As millions of people have turned to electronic cigarettes in recent years, the only thing that researchers and the industry have agreed upon is that smoking vaporized nicotine is at least safer than smoking a normal cigarette.
But whether that’s a good enough reason to allow e-cig makers to market their products to the general population remains an open question.
A new peer-reviewed study claims that vaping can damage important cells in the immune system and cause inflammation of the lungs. The researchers, writing in the journal Thorax, say that they "caution against the widely held opinion that e-cigarettes are safe.”
Vaping and lung damage
Using lung tissue samples in a laboratory, the researchers said they found evidence that the vapors, when inhaled, can damage the immune system cells that protect lungs from bacteria, allergens, dust, and other irritants.
While the researchers acknowledge that vaping is clearly less carcinogenic than smoking cigarettes, they say they are worried that vaping may still cause lung disease.
"I don't believe e-cigarettes are more harmful than ordinary cigarettes -- but we should have a cautious scepticism that they are as safe as we are being led to believe,” lead author Dr. David Thickett, a professor at the University of Birmingham in England, told the BBC.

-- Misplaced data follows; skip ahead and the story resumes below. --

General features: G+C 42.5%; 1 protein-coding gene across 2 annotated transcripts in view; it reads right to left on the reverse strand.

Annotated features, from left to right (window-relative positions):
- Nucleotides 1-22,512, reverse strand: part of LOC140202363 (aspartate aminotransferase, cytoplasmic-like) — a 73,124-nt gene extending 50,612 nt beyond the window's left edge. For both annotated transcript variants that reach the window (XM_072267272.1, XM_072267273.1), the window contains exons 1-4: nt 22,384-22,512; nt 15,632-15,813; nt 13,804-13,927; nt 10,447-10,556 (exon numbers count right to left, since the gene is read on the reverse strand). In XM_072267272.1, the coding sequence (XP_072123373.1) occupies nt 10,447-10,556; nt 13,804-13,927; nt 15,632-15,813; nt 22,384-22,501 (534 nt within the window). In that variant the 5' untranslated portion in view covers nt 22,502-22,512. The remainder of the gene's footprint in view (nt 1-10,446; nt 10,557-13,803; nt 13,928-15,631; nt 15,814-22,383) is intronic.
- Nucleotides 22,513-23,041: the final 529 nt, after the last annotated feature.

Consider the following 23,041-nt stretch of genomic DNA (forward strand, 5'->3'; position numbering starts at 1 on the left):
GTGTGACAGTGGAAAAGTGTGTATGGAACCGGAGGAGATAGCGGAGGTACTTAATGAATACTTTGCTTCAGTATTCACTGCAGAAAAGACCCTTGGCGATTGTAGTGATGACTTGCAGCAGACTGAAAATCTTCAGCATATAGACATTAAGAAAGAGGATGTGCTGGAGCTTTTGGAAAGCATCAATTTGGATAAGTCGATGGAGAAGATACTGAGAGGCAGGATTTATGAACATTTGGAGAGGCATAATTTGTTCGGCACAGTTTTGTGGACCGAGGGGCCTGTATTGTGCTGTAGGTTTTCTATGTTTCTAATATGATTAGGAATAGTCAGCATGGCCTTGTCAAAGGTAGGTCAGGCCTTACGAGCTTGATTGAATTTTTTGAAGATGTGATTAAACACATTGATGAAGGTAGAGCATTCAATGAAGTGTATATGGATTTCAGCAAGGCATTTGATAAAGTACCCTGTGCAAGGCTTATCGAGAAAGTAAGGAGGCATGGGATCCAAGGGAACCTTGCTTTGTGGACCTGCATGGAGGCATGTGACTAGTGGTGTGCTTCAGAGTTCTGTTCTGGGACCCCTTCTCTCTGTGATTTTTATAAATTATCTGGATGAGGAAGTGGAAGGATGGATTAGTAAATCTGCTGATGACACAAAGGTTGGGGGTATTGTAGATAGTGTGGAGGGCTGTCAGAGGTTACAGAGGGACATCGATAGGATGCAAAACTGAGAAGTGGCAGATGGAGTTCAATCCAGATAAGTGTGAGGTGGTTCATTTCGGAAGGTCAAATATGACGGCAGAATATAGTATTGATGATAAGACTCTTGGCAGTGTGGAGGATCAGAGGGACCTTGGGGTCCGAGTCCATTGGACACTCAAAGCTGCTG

"They are safer in terms of cancer risk -- but if you vape for 20 or 30 years and this can cause COPD [chronic obstructive pulmonary disease], then that's something we need to know about,” he added.
Hooking new users?
For people struggling to quit their cigarette addictions or bystanders who otherwise would breathe in secondhand smoke, researchers widely agree that e-cigarettes are a better choice.
But the impression that vaping is harmless may also be getting people who otherwise wouldn’t smoke hooked on the devices. Previous studies show that only 52 percent of e-cigarette users are former smokers
Experts say that smokers using e-cigarettes to quit should choose devices with larger cartridges, because e-cigs that deliver more nicotine are the only ones proven to work as a cessation aid. Researchers also advise consumers to avoid any brands that have ties to the tobacco industry.
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